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Figure 4

Intraoperative endoscopic view of the foreign body removal.

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Figure 5

Intraoperative view of contemporary endodontic surgical treatment of the upper first left molar roots.

Discussion

Removal of foreign bodies through an endonasal endoscopic approach is the treatment of choice [1]. Endoscopically assisted Caldwell-Luc procedure for removal of a surgical bur from the maxillary sinus was also described [2]. There has been no previous report about endoscopic removal of a filling agent migrated from the root canal into the maxillary sinus. Migration through the maxillary sinus of a gutta percha point into the ethmoid sinus was described [3]. In our case, as in the case previously described, it is most likely that the endodontic cement went from the roots of the upper left first molar to the natural ostium by the action of the cilia that continue to clear mucus toward the natural ostium.

It is possible that the foreign body dislocated near the maxillary natural ostium created an antral inflammation of the overlying mucosa and a disturbance in the clearence of the maxillary sinus. This fact with the concomitant hypertrophy of the inferior turbinates may explain the patient's previous symptoms of maxillary sinusitis including tenderness in the left infraorbital region and nasal stuffiness.

In this case a small bone window in the lateral wall of the maxillary sinus was performed in order to obtain a contemporary endodontic surgical treatment of the upper first left molar roots. This report shows how contemporary removal of a foreign body from the maxillary sinus and treatment of the odontogenic source may be obtained through a minimally invasive endoscopically assisted access to the maxillary sinus.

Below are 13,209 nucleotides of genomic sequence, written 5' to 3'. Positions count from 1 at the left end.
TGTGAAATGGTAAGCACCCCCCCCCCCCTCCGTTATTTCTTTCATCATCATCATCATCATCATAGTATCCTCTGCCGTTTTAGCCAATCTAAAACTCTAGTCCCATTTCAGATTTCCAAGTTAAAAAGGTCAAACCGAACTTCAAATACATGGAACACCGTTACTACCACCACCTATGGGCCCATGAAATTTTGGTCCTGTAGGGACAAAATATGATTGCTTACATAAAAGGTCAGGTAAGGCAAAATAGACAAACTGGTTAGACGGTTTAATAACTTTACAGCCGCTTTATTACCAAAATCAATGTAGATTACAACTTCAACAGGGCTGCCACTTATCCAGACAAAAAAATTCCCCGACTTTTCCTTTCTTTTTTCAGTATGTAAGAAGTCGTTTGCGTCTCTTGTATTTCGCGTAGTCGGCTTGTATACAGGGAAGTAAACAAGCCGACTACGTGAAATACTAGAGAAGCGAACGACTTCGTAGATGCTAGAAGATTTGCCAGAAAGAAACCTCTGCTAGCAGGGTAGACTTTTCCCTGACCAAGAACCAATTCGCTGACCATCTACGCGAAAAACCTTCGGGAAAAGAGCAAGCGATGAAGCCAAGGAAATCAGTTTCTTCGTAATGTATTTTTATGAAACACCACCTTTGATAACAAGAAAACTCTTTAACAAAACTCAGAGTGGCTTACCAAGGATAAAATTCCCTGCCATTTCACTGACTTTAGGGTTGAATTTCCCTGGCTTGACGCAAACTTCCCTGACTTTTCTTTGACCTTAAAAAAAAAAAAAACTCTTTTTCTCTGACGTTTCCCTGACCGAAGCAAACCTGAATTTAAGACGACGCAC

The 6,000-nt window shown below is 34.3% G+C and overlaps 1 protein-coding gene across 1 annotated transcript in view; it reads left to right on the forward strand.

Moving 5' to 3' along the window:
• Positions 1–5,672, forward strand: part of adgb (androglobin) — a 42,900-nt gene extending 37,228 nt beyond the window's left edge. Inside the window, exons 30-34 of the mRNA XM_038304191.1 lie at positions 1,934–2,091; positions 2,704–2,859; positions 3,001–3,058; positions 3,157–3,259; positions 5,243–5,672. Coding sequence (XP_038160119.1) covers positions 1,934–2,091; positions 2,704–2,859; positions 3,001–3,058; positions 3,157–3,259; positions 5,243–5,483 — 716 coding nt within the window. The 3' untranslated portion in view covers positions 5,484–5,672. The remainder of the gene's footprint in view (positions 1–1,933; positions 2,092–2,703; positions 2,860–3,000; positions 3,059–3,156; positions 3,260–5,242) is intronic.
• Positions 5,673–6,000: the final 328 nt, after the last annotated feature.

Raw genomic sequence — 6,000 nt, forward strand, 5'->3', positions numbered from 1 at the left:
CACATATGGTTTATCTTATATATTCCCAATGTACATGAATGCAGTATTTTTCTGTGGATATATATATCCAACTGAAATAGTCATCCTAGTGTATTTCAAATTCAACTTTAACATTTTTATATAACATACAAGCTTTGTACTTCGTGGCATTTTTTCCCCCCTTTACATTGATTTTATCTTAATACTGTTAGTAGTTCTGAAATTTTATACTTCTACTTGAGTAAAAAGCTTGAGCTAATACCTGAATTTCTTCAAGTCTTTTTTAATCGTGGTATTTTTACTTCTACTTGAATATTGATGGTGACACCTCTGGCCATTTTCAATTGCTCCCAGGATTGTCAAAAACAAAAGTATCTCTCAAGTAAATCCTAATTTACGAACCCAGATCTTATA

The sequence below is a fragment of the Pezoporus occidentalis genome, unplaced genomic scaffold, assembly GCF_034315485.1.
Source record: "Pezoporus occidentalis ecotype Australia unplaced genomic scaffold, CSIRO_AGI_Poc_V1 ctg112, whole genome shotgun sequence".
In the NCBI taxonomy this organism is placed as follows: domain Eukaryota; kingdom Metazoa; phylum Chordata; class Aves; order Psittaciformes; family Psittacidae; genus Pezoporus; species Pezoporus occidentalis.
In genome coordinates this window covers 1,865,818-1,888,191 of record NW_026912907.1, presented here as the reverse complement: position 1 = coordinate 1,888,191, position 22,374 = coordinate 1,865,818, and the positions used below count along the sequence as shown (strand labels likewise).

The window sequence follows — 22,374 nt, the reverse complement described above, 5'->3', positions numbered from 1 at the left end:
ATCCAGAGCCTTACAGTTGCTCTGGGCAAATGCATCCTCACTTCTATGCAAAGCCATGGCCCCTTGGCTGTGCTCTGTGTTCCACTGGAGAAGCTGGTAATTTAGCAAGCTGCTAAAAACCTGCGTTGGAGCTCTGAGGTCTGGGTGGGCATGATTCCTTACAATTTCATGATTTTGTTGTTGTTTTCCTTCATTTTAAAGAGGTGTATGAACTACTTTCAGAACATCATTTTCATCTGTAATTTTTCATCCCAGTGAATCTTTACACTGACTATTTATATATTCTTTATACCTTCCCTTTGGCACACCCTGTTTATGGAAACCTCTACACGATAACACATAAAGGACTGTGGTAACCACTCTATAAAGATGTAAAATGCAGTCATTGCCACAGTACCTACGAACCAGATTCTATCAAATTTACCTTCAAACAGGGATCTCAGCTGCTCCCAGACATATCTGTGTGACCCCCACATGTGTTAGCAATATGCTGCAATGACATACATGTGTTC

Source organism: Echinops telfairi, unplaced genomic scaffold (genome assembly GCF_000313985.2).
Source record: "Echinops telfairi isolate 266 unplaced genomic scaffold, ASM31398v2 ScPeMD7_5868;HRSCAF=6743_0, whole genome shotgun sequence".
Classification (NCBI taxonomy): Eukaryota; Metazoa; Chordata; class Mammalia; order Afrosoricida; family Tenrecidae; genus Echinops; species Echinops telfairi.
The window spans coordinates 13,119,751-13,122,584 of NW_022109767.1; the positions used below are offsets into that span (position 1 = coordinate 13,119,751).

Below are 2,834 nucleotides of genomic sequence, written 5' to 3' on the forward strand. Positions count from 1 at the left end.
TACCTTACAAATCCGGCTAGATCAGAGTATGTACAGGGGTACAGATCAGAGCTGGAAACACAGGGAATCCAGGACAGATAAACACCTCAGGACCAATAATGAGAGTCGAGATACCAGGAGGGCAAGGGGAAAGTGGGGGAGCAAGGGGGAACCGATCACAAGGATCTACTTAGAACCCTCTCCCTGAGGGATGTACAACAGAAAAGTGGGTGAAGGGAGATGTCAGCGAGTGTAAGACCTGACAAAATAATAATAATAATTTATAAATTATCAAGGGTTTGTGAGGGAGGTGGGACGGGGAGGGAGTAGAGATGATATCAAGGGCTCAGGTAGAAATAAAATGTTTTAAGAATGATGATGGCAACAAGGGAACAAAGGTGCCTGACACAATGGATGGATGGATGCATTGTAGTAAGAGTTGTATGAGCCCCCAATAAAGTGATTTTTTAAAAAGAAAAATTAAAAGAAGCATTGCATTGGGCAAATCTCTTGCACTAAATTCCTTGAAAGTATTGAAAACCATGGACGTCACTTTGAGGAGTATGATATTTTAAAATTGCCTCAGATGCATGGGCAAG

Declarations

Authors’ Affiliations

(1)
Department of Maxillo-Facial Surgery, Faculty of Medicine, University of Udine

References

  1. Lopatin AS, Sysolyatin SP, Sysolyatin PG, Melnikov MN: Chronic maxillary sinusitis of dental origin: is external surgical approach mandatory?. Laryngoscope. 2002, 112: 1056-9. 10.1097/00005537-200206000-00022.View ArticlePubMedGoogle Scholar
  2. Friedlich J, Rittenberg BN: Endoscopically assisted Caldwell-Luc procedure for removal of a foreign body from the maxillary sinus. J Can Dent Assoc. 2005, 71 (3): 200-1.PubMedGoogle Scholar
  3. Ishikawa M, Mizuno T, Yamazaki Y, Satoh T, Notani K, Fukuda H: Migration of gutta-percha point from a root canal into the ethmoid sinus. Br J Oral Maxillofac Surg. 2004, 42 (1): 58-60. 10.1016/S0266-4356(03)00175-X.View ArticlePubMedGoogle Scholar

Copyright

© Costa et al; licensee BioMed Central Ltd. 2006

This article is published under license to BioMed Central Ltd. This is an Open Access article distributed under the terms of the Creative Commons Attribution License (http://creativecommons.org/licenses/by/2.0), which permits unrestricted use, distribution, and reproduction in any medium, provided the original work is properly cited.